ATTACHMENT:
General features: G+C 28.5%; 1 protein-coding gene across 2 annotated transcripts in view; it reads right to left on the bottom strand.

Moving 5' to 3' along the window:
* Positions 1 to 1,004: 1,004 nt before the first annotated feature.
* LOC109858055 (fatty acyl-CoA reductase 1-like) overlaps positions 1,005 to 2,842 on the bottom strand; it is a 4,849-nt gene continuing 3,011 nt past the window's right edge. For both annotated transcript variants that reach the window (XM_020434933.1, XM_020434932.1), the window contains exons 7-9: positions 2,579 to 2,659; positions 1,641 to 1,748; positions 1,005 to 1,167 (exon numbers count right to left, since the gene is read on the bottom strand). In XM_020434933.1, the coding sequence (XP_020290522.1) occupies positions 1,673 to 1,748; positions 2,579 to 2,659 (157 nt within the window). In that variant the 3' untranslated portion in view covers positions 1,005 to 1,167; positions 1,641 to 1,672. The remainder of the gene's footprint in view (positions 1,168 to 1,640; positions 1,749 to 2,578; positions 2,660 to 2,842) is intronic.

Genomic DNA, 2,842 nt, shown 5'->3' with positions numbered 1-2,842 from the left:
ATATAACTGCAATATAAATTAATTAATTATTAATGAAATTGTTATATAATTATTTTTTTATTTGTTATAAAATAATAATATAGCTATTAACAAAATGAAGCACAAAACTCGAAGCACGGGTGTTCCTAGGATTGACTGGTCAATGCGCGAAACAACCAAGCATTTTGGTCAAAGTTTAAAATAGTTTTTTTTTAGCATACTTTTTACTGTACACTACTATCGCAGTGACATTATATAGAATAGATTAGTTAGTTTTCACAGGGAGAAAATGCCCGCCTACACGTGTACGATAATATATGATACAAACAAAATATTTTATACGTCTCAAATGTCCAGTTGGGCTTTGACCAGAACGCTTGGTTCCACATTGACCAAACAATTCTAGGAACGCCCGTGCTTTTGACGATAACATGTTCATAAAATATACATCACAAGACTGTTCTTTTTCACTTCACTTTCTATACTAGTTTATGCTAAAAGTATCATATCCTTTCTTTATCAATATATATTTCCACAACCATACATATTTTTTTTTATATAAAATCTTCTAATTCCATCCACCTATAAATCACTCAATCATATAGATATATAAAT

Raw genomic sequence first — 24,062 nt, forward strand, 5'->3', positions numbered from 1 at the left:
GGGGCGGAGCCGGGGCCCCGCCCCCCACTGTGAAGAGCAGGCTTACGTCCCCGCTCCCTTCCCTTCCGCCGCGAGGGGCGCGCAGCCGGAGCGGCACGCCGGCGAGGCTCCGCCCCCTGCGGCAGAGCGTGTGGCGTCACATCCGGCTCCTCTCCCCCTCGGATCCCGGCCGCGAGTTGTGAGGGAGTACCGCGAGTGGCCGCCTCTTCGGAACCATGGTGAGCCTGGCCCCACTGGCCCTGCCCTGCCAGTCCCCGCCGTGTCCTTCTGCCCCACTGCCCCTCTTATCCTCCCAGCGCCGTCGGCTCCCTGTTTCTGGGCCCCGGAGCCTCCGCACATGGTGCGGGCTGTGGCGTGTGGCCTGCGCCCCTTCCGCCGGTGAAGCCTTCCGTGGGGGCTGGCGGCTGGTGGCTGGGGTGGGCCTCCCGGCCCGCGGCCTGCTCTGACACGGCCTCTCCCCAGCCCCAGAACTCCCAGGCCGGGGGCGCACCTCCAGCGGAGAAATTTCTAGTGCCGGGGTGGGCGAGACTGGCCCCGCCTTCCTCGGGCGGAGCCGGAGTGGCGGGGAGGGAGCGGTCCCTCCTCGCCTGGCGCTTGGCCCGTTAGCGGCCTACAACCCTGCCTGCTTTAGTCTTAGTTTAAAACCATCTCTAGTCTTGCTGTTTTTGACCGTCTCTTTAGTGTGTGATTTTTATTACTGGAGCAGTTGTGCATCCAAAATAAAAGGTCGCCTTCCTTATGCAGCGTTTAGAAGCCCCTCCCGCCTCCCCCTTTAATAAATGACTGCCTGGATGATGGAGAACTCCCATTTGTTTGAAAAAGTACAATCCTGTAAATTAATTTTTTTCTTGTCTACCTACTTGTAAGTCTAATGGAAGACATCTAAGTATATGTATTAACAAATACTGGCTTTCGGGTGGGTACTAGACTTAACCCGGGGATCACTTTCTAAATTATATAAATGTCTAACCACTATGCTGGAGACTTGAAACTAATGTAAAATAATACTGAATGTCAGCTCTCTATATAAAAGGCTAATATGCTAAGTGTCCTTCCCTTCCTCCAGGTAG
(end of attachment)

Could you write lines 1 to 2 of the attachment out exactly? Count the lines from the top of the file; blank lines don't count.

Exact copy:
General features: G+C 28.5%; 1 protein-coding gene across 2 annotated transcripts in view; it reads right to left on the bottom strand.

Moving 5' to 3' along the window: